After a series of suicide attempts with psychiatric assessments in between each of them, 16-year old K.W. was admitted to the inpatient psychiatric unit of the Chilren’s Hospital of Colorado. K.W. was to be treated for depression and suicidal ideation and was placed on the “high suicidal precautions” list. According to hospital policy, individuals on the aforementioned list were required to be in sight of staff at all times, except for in the bathroom. However, staff were to stand in the vicinity and check on the patient at least every thirty seconds when a “high suicidal precautions” patient was using the bathroom.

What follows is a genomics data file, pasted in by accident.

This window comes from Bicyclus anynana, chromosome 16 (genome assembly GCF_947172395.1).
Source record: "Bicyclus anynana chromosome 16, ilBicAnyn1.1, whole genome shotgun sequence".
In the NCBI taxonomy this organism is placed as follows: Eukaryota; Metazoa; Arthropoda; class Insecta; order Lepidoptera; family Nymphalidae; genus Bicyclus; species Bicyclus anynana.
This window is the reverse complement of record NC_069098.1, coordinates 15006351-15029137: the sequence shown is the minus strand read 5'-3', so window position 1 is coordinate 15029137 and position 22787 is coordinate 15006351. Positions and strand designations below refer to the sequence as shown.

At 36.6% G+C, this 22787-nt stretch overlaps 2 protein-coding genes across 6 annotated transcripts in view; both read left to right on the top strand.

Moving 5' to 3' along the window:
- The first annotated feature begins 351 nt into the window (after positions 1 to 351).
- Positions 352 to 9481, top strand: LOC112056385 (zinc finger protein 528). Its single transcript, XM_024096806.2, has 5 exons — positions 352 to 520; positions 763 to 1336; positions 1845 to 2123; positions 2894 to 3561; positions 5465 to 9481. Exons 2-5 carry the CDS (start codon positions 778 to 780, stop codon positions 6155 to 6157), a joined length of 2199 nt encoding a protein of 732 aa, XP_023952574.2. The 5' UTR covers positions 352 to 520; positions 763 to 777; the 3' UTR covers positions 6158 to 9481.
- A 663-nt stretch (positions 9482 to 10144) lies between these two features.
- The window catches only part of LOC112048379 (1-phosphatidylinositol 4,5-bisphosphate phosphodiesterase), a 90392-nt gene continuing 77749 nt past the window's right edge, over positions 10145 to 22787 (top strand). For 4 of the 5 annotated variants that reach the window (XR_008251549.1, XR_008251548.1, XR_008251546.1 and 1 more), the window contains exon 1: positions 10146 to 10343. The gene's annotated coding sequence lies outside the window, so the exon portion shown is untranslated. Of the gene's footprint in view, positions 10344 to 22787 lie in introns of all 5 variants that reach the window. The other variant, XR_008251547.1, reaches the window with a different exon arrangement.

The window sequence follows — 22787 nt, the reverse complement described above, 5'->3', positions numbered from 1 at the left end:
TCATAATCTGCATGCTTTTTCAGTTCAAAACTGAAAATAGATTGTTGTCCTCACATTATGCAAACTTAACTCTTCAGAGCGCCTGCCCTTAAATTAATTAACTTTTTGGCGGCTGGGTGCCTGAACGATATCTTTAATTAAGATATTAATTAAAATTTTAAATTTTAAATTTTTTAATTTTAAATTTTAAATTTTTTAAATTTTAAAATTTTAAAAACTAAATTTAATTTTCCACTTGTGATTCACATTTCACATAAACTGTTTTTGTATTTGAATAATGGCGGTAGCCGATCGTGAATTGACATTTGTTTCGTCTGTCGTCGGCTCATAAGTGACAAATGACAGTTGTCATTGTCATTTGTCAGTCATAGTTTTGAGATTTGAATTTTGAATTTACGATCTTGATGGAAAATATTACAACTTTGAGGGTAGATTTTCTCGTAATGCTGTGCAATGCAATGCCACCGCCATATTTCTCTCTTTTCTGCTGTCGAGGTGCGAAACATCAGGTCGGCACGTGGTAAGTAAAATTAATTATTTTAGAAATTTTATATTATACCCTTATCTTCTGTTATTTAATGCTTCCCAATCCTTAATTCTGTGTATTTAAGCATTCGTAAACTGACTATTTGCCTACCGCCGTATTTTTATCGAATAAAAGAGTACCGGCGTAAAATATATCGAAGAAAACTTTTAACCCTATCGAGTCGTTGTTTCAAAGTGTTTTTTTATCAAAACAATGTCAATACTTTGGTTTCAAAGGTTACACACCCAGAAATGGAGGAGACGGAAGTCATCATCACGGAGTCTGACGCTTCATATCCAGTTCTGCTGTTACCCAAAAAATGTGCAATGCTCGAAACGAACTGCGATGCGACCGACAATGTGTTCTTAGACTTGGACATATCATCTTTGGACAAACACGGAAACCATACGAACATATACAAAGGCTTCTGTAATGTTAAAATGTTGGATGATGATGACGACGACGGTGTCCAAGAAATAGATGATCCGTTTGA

Staff allowed K.W. to use the bathroom at 9:55 P.M. At 10:15 P.M., staff found that the unattended K.W. had hung himself using his scrub pants. The hospital staff attempted to resuscitate K.W. and was successful in restoring his pulse. They were not successful in restoring his mind.
His son K.W. in a minimally brain conscious state, P.W. sued the hospital for negligence. The hospital asserted that K.W. was comparatively negligent in the damage caused to him. The district court rejected that argument, ruling for P.W., and the hospital appealed. Do you think the comparative negligence defense holds in this case? [PW v. Children’s Hosp. Colorado, 364 P. 3d 891 (2016).]

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